"Włoch sprzedaje wino Francuzowi."

Translation:The Italian man is selling wine to the French man.

January 3, 2016

This discussion is locked.


selling wine to a French??? weird


Some strange answers have been accepted here... fixed now, "a French" won't work anymore.


I think he meant it should be the french selling wine to the Italian:D


Don't underestimate Italian wine ;-)


I think that this sentence would appear bizarre, no matter who sells wine to whom. :D


Really? Even in the world of expensive wine collectors?


Those, I would believe, would look for ones of a kind, and thereby ignore such bagatelles as the national origin of a wine. I spoke merely about wanna-be “connoisseurs” who condescended upon an inferior wine as could either be an Italian or French.


I got it wrong (not a rare event), but how would I say the Italian is selling French wine?


"Włoch sprzedaje francuskie wino."?


Why can't you say "selling the Frenchman wine"?


Oversight, added.


Actually, this sounds strangely bad, even though I know it's correct and there's nothing wrong with it.


It sounds fine to me.


Yes. I know deep down that it is fine, but it sort of feels like the speaker doesn't know English too well, and that the speaker is selling French wine but doesn't know the word "French" and substitutes "Frenchman" as the adjective.


Why is frenchman in dative form


The receiver of an action is usual the indirect object, which is indicated by the dative case.

Alternatively, you can just remember the syntax:

Sell [something] [to someone] - Sprzedawać [accusative] [dative]


'French' cannot be used as a noun.


"French" can be used as a noun to denote the people of France or the French language (see http://www.thefreedictionary.com/french), but I'm not sure whether it can be used in the meaning "a (single!) person from France, Frenchman"... Hence I would translate "Włoch sprzedaje wino Francuzowi" = "The Italian sells wine to the Frenchman" (one French person) and "The Italian sells wine to the French" = "Włoch sprzedaje wino Francuzom" (many French people).


Correct. It can refer collectively to all people of France, but not to an individual. Based on the hover hints, I assumed this sentence was talking about French wine, not selling wine to a French person... I have reported it.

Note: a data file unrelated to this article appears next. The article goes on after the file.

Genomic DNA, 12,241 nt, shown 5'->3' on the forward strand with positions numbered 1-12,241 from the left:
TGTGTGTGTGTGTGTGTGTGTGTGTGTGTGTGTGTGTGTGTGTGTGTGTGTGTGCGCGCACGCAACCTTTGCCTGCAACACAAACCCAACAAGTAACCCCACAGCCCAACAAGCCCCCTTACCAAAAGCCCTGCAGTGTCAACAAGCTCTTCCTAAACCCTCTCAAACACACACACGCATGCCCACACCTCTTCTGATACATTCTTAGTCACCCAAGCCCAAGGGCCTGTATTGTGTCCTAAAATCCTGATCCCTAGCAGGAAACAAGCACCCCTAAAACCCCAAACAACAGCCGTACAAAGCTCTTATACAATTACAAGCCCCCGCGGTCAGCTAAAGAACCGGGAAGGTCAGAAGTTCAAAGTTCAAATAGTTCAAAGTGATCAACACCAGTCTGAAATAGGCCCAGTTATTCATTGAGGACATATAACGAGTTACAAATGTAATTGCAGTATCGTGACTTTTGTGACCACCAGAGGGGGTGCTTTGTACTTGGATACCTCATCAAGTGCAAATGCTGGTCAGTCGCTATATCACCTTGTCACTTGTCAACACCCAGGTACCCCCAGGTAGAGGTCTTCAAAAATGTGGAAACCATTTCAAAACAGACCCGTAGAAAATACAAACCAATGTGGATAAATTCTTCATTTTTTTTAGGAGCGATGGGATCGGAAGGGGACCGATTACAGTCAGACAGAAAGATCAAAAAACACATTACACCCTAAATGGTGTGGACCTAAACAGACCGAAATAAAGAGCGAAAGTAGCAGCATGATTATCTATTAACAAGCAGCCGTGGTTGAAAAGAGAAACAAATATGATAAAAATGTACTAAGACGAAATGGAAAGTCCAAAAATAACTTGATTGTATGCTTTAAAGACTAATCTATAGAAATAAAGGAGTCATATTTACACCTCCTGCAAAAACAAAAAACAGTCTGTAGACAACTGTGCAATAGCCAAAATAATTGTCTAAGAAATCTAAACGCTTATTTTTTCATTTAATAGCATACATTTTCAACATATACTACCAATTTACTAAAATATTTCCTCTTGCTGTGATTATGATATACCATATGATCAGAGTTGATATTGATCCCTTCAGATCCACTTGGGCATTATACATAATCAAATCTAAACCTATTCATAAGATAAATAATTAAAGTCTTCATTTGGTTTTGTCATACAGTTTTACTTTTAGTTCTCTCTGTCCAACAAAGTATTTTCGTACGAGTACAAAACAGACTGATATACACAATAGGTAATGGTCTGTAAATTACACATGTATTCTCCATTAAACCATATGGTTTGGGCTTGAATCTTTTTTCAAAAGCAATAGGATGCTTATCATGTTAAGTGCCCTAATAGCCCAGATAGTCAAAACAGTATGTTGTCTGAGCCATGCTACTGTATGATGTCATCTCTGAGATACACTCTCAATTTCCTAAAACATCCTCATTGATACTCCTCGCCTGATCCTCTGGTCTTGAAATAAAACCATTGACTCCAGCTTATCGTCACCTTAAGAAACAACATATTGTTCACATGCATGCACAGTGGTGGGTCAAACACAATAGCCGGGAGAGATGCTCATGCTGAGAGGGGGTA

"I'm an English in New York" wouldn't work.


I agree that it should be Frenchman instead of French but also I don't think it should be "The Italian" either! I would never say "The Italian is selling wine..." It seems faintly rude to me. Like being Italian is the only important thing about this person. I would be somewhat annoyed to be referred to as "the British".

It's like you wouldn't say "The bald is selling wine" or "The deaf is selling wine"

I would say "The Italian man is selling wine" if I wanted to point it out to someone (for some reason haha).

Sounds like either this is some hidden camera documentary like Big Brother or like they're in a nature documentary. Or part of some comedy film where a German an Italian and an Australian go on a road trip and their nationality is their whole character (probably in a massive caricature).

Maybe it's just my version of English! :)


Actually, we do allow "The Italian man....".


I know "The Italian man..." is allowed, I just don't think "The Italian..." should be. But I guess it's a matter of opinion!


Well, we can make "Italian man" the main answer.


It's just two different types of construction. For one person we say "the Englishman" or "the Frenchman", but "the German" or "the Italian". If we're talking about a group of people, it's "the English" or "the French", but "the Germans" or "the Italians".


I'd rather see if other people agree first as it may be just me being peculiar :)


Rosie I think you're getting a little carried away. Italian can be used as a noun and is not offensive.


"The/An Italian" is a person from Italy, not necessarily male or female. "The Italians" are all people from Italy. "The/A French person" refers to an individual. "The French" refers to the group of people.

Hardly anyone uses 'Frenchman' these days. It's a bit like referring to someone from China as a 'Chinaman'. Although correct, it is outdated.


So let's add a space between 'French' and 'man' :-)


Raz podajecie The Italian man innym razem nie ma ,,man,,i nie jeet to postrzegane jakk błąd. Wiec jek to jest ,trzeba dodawać czy nie?


Nie trzeba, ale może bezpieczniej jest dodać - po polsku wszystko jest jasne, mamy osobne rzeczowniki dla osób danej narodowości. Angielski ma takich trochę (np. "Pole" = "Polak"), ale w większości przypadków używa form, które są też przymiotnikami, np. oznaczającymi język danego kraju. No i problem w tym, że niektóre z tych słów mogą funkcjonować samodzielnie, a inne nie bardzo, i nie wiem, czy są jakiekolwiek reguły pozwalające stwierdzić, co będzie ok, a co nie. Więc dodanie "man/woman" po prostu jest najłatwiejsze.


I don't like the way this woman pronounces words. sprzedaje sounded like przydaje to me.


Sounds exactly like sprzedaje to me...

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